Search This Blog

Thursday, November 5, 2009

Boost Your Sound Projection in 3 Easy Steps

From an Article in Strings Magazine:

By Judith Glyde

Projecting your sound is not simply a matter of playing louder; it’s often a question of improving your articulation. Both the left hand and right hand must do their parts in this quest for greater sound projection. The steps below will help you be heard on a passage that must project, either in chamber music (especially difficult for the cello or the inner parts in a chamber ensemble) or in solo repertoire with piano. These techniques should be used for fast as well as slow passages.

1. The left hand must always be articulate. In upward passages, tap the finger down. The motion should come from the knuckle joint—be fast and strong (like a piano hammer striking the piano string). The two photos illustrate the “before and after” of the motion—the complete action of the finger “striking” the fingerboard.

2. “Click” the finger off in downward passages. Make sure, when clicking off, that the lower finger is down before the action takes place. The two photos show the clicking off motion. Keep in mind that the hand must not move, just the finger itself.
3. The bow should be placed close to the bridge, weight should be added from the back and the arm, and the bow pulled slowly. It also helps, when playing close to bridge, to add vibrato.

Tuesday, November 3, 2009

Got to hear yourself

If you need to know how you are sounding with your intonation, rhythm and feel, best way to go about it is to get a Zoom H2 Pro Flash recorder. You cannot go wrong with this device it sure packs a lot of features to improve on your repertoires! It has a couple of mic patterns and recording modes to choose from. You can record stereo or surround and whatever needs you have to pick up recording on just your instrument or with others you are playing with. Then it can download recorded files via the USB to computer! It even has tuner and metronome to boot!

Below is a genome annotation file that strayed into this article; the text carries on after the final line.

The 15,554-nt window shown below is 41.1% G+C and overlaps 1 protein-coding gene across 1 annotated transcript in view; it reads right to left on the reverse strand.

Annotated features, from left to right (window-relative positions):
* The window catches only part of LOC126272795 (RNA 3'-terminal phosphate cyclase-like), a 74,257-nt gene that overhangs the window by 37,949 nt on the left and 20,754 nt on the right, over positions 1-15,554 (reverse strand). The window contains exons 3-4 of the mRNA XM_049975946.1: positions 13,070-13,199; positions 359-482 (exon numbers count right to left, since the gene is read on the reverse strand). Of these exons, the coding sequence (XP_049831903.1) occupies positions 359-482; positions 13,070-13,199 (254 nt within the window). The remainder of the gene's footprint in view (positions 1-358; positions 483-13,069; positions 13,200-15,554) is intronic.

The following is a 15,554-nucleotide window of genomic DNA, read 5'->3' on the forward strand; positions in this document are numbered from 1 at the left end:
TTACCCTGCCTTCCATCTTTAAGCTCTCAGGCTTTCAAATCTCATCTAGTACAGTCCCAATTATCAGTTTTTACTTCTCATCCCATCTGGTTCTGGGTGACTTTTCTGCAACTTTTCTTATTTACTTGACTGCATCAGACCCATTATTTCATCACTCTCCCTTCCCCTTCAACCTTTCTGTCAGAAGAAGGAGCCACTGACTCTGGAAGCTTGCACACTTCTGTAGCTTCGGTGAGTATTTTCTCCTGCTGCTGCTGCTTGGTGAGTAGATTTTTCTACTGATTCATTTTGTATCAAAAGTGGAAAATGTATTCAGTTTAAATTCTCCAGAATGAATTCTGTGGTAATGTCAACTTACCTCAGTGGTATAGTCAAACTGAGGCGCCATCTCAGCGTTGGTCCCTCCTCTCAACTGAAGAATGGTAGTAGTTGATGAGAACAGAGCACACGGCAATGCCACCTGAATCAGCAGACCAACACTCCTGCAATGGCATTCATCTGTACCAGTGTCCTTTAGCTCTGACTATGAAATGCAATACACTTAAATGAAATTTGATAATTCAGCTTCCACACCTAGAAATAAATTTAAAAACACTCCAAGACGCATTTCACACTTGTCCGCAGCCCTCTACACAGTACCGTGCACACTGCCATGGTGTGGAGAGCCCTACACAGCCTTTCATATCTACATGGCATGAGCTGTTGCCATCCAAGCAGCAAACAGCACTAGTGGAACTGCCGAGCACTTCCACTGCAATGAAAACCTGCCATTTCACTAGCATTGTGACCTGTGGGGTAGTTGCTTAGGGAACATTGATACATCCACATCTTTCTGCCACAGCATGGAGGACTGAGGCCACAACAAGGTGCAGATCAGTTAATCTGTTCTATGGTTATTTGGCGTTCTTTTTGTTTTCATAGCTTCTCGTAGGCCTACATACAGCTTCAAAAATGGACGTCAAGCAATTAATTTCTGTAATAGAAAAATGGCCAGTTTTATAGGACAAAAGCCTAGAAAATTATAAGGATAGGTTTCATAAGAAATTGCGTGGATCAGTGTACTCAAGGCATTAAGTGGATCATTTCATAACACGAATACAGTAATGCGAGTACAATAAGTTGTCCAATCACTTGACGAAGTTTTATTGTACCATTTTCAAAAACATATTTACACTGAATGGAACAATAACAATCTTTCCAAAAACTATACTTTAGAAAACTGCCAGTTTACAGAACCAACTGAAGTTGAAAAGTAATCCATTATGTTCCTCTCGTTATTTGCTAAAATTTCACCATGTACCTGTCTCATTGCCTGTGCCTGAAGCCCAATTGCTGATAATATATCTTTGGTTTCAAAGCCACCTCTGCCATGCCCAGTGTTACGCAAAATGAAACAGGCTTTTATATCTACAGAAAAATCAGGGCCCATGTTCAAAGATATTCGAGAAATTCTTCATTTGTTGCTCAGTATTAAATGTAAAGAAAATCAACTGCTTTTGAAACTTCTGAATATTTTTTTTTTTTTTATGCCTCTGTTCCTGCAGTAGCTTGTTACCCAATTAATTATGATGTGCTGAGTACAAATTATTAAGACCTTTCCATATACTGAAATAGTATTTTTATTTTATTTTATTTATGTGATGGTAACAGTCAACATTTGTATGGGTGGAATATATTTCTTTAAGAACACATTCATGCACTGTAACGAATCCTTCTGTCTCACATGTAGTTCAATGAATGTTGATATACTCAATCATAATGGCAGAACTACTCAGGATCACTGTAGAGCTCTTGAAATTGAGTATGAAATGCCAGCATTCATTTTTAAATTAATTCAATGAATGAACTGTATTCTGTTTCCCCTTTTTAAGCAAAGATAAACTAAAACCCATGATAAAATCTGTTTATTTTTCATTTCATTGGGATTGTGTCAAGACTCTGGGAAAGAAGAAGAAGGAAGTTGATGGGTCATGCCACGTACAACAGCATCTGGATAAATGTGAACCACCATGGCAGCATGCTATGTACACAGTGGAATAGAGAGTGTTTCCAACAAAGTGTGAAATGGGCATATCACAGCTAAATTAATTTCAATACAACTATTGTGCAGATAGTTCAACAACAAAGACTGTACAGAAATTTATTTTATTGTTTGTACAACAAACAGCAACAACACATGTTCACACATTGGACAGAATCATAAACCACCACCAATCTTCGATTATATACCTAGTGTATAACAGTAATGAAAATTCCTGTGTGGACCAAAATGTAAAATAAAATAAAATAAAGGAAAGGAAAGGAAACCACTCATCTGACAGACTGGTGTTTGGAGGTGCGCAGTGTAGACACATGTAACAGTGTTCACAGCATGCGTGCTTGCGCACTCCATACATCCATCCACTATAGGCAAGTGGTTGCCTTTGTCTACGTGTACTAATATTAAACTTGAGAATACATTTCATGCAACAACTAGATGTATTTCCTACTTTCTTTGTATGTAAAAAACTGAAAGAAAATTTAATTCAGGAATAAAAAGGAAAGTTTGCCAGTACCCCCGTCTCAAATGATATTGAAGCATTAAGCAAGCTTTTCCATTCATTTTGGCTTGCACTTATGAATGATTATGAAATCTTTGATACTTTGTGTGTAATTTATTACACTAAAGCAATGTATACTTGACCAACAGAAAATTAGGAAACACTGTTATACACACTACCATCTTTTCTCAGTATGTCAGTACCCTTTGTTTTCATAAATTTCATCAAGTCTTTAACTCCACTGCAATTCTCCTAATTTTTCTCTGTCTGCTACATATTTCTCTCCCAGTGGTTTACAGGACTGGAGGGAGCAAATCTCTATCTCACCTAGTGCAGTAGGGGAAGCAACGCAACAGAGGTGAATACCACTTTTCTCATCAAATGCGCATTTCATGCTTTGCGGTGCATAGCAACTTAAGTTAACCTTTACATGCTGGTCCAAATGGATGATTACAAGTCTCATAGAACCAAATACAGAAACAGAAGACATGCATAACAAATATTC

Friday, September 18, 2009

From my luthier's blog

Yes, we rent and sell Chinese violins. We’re not crazy about the idea, as I still feel that European instruments provide the best value long term in an instrument. That’s why in full size instruments we try to represent older European instruments whenever possible.
Things are changing however. The traditional violin making centers of Europe can no longer compete with the Chinese on price, and the quality of the Chinese instruments has continued to improve. Five years ago I’d have never dreamed of renting a Chinese instrument because of both poor quality and the fear that the instruments would self destruct within just a few years… after all, a few years ago they did exactly that. Now, especially in the smaller sizes, they have the best sound, and with instruments now being made to our specifications and dimensions, they now hold up well over time and clearly provide the best instrument for kids to learn on.
But what of the German instruments? Sadly, it appears many are no longer German themselves. Paul Prier is a European trained bow maker and is one of the owners of JonPaul Bows in Salt Lake City. His father, Peter Paul Prier, is a Mittenwald graduate and founder of the American School of Violin Making in Salt Lake City. Allen Gatchell is a graduate of Mittenwald and the owner of Gatchell Violins, a wholesale supplier to the trade. Over the last few weeks I’ve seen both of them and it’s led to interesting conversations about German law and how Asian instruments are now being sold as German.
Evidently for an instrument to be called German, it must be made in Germany “40% by value”. Instruments are being imported from Asia in a basic state, with pegs, fingerboard, bridges and other finishing touches being provided in Germany. Comparing German and Chinese labor rates means that it takes very little finishing for the instrument to exceed that 40% threshhold and miraculously become German.